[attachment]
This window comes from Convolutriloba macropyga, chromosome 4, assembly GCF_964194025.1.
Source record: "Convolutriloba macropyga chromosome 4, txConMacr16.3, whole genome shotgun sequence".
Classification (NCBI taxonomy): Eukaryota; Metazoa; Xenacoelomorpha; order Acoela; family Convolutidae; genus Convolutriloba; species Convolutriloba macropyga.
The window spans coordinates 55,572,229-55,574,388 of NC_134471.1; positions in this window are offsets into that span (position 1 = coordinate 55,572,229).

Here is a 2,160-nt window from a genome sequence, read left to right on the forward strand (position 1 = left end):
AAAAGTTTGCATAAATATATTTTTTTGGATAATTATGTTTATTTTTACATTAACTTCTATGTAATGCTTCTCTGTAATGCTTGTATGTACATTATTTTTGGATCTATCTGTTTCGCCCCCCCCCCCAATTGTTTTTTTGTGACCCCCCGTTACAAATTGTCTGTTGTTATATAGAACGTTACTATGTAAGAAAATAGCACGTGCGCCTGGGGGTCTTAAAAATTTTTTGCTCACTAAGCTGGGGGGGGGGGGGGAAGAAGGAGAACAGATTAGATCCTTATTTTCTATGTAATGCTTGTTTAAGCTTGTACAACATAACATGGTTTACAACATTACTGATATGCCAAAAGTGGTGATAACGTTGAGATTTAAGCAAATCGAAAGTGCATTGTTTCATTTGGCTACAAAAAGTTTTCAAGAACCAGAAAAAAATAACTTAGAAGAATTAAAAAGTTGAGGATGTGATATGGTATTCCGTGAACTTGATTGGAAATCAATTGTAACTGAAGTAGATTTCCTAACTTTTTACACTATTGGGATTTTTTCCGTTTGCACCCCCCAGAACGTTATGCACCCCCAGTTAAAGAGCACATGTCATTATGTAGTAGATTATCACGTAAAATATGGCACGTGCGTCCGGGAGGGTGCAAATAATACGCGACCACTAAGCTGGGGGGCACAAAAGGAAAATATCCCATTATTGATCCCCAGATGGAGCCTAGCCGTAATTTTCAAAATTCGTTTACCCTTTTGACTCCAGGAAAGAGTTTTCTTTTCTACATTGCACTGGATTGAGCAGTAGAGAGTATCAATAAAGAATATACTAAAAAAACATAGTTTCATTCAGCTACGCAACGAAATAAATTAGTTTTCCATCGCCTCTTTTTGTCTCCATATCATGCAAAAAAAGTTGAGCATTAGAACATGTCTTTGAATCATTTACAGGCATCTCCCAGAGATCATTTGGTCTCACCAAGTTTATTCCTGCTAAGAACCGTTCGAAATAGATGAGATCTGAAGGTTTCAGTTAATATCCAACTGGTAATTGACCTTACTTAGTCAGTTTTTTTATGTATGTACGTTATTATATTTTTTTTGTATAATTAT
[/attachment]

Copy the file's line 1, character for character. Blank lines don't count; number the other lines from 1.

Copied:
This window comes from Convolutriloba macropyga, chromosome 4, assembly GCF_964194025.1.